39 Steps, 12 inches

•07/12/2014 • 3 Comments

rich invite_2_2Back in the 00’s, Walker and I used to put on a party about once a year at bar called Positively 4th Street (sadly now gone). It was an interesting venue, with a long bar upstairs a bit like something out of Wong Kar-Wai’s In The Mood For Love and a candle-lit sweatbox downstairs where the dance floor was. We had some good nights there, and there was always some drama. The two drunkest Swedes ever to walk the earth (quite an achievement) showed up once; a crazy Scot tried his hand at cab-surfing outside; there were occasional tears on the dance floor; and one party culminated in a giant bout of whipping, using bamboo switches conveniently placed around the dance floor. But most importantly, lots of people from back in the day would turn up to drink and dance, and it was always great to see them.

Saul and I always DJ’ed, occasionally joined by McDisco, Robin (see below), Tom or Jankster, playing mainly funk and disco. For these sorts of nights – when it’s a party crowd rather than punters there just for rare 45s/jazz, and the sound system usually leaves a bit to be desired – I always think 12″s work best (praise be to Tom Moulton for his 1974 discovery that the sound is louder and richer when spread over more than 7″ of vinyl). Disco is an obvious choice, but what I really like are funk 12″s, the tracks that sneaked into the new format before the 4-to-the-floor beat took over and the sound became more ‘produced’. I felt this approach was vindicated when someone (Lorraine?) shouted, “Liked your music…much better than that fucking Harry Potter!”

To me, the ultimate record in this category is Catch A Groove by Juice, which has a monster breakdown that only appears on the 12″, but I put this in an earlier mix so haven’t included it here. Similarly, Jim Burgess’s 1978 remix of Herman Kelly’s Dance To The Drummer’s Beat would probably also be there if I hadn’t already put it in an earlier mix, as would The Bar-Kays’ Holy Ghost (in this mix). There were plenty of others to put in though, and it’s always fun working out how to put them together (the complex arrangements and unclicked beats limit you to a few bars for beat matches and/or quick cuts/fades).

In_The_Stone_EWFThe first mix is from a while back and was made to highlight just this sort of 12″. T-Connection’s Groove To Get Down has a monstrous break for a 12″ single and always sounded to me like the funk record Crosby, Stills and Nash would have made (Dark Star notwithstanding). The intro to EW&F’s Africano you’ll recognize from countless sampled records, and maybe it’s sacrilege but I prefer Platinum Hook to George Clinton. If Tony Rallo (thanks Neil) doesn’t make you tap your feet, you have no soul (or at least no rhythm). And remember Dazz = Disco + Jazz,  Cameo weren’t Chic, and Timmy Thomas wasn’t James Brown. Jimmy ‘Bo’ Horne’s Spank rounds off the mix, the track that would provide the basis for the warehouse classic Sixty-Nine by Brooklyn Express.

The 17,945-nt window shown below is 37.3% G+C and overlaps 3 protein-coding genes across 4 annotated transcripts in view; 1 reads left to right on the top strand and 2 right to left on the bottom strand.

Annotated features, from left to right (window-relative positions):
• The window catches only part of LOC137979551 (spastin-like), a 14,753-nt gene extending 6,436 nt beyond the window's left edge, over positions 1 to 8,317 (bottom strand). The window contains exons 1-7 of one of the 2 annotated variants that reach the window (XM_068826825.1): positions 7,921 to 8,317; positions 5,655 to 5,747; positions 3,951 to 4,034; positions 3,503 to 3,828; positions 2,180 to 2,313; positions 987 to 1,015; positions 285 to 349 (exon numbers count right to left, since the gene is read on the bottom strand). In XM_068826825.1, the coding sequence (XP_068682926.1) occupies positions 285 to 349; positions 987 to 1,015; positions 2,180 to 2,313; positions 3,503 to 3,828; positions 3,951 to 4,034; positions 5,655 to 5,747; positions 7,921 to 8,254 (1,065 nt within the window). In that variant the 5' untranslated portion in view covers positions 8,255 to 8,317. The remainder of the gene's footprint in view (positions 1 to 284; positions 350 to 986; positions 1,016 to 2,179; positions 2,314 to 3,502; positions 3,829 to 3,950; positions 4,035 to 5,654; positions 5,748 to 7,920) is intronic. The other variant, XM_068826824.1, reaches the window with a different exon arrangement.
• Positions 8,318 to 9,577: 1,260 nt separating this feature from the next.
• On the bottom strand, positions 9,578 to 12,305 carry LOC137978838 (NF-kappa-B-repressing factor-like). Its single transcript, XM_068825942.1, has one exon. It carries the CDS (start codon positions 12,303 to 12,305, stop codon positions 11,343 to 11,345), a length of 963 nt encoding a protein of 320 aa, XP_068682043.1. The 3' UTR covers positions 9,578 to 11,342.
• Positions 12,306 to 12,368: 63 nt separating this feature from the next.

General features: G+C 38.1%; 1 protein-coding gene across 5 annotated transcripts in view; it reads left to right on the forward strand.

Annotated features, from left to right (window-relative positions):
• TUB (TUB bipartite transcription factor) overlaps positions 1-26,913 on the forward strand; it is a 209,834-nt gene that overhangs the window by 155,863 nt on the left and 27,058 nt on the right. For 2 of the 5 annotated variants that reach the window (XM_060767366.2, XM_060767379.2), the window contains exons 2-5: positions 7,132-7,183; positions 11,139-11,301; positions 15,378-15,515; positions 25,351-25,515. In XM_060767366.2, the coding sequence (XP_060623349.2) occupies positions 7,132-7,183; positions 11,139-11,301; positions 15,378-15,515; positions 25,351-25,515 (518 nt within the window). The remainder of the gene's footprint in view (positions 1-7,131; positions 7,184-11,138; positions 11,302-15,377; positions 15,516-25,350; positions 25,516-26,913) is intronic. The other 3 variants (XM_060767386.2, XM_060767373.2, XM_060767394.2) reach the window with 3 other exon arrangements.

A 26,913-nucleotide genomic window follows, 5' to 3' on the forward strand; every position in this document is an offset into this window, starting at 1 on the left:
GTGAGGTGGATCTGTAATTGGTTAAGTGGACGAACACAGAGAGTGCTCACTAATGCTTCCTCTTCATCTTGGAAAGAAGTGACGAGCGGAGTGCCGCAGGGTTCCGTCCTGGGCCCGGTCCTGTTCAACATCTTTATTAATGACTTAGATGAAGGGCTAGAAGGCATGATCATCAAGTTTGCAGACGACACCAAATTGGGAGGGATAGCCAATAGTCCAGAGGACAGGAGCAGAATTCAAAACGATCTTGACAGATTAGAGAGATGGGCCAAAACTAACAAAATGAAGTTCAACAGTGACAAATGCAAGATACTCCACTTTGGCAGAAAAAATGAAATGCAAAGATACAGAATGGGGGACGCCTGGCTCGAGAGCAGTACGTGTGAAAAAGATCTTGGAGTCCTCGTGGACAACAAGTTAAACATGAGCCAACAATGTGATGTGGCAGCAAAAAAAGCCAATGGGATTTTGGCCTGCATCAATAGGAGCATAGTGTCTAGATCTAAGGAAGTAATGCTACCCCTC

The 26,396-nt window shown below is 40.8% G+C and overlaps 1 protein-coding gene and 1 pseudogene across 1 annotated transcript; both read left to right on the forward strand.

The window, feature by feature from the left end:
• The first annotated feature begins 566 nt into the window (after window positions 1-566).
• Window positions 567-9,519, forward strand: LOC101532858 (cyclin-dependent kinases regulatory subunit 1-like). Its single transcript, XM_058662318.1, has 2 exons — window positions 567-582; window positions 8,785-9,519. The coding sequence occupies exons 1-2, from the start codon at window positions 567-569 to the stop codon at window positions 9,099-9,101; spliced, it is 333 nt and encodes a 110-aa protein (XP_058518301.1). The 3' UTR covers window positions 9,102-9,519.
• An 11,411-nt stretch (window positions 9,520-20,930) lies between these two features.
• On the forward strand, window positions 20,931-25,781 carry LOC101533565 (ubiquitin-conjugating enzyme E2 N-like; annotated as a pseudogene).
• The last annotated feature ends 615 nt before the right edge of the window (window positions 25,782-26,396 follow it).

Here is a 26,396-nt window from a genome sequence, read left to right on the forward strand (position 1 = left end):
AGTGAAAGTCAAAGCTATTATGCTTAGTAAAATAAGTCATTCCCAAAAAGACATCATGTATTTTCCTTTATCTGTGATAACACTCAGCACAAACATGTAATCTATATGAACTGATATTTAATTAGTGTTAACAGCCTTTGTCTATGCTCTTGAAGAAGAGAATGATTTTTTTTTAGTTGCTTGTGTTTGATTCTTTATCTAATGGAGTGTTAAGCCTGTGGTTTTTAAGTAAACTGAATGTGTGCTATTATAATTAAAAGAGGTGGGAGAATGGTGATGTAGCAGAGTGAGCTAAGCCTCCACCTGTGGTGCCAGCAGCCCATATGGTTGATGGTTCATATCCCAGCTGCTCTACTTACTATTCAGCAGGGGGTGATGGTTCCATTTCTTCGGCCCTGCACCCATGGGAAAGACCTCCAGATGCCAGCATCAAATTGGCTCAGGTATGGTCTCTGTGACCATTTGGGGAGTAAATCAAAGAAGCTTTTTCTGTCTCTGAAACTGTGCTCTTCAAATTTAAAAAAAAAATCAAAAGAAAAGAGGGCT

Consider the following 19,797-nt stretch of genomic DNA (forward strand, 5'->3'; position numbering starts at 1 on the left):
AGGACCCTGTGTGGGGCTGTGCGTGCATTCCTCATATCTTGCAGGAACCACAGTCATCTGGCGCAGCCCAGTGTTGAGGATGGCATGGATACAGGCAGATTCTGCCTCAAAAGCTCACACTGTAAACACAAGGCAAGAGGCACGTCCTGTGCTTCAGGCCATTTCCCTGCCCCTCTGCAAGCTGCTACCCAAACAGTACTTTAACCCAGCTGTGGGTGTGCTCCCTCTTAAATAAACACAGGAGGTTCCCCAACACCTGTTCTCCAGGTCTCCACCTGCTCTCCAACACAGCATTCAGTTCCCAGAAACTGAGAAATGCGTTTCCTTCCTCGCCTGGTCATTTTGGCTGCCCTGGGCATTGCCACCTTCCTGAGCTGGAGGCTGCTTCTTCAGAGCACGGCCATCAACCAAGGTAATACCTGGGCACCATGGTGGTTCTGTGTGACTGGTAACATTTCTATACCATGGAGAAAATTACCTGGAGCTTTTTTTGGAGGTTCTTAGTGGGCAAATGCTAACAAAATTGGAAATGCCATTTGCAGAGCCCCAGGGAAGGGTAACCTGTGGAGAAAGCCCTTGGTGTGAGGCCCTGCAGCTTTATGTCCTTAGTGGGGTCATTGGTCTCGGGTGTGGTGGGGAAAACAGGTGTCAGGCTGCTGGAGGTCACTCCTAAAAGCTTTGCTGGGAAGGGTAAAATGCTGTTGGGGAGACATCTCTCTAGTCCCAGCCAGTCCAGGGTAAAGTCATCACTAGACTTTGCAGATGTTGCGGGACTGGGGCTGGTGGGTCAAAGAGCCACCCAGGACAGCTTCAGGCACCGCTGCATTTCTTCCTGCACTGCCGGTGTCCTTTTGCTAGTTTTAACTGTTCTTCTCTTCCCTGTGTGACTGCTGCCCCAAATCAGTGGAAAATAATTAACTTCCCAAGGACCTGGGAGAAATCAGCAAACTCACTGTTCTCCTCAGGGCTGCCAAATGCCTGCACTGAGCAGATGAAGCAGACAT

1. I Get Lifted – Sweet Music
  2. Groove To Get Down – T-Connection
  3. Africano – Earth, Wind & Fire
  4. Standing On The Verge Of Getting It On – Platinum Hook
  5. Holding On – Tony Rallo & The Midnite Band
  6. In The Forest – Baby ‘O
  7. Dazz – Brick
  8. Say A Prayer For Two – Crown Heights Affair
  9. We Got The Funk – Positive Force
  10. Good Times – Cameo
  11. Stone To The Bone – Timmy Thomas
  12. Get Off – Foxy
  13. Spank – Jimmy “Bo” Horne


SAH0360-300x300The second mix is a new one. It’s in a similar vein and again all 12″s. It starts with a cover of Roger Troutman and Zapp’s More Bounce To The Ounce.  Next there’s a Roy Ayers promo (I don’t think this ever got a commercial release as a 12″) and Eddie Grant showing with The Equals he could do much better than Electric Avenue. The Equals track is actually a bit of cheat because it’s an 80’s 12″ (there wasn’t an original 1976 studio 12″) but I had to include it for that fade. Then Barry White shows his original is infinitely better than Robbie Williams’ derivative and the UK’s Armada Orchestra improve on the O’Jays. Esther Williams is the pick of the bunch – a rare Friends 12″, first comp’ed by Louis Flores on Ultimate Breaks & Beats (how I first heard it) in the mid-80’s and 20 years later reissued by Gerald Jazzman (Mark at Resolution Records made me an offer I couldn’t refuse for the original, so now I make do with a Friends repress/bootleg). The Brothers Johnson and Gaz tracks are two other 12″s that later made it onto Ultimate Breaks & Beats.  The mix ends with Jimmy Castor’s classic B-Boy break remixed for the 80’s. The 1972 original is probably my favorite (included in this mix), but Larry Levan still did a great job updating it for 1983.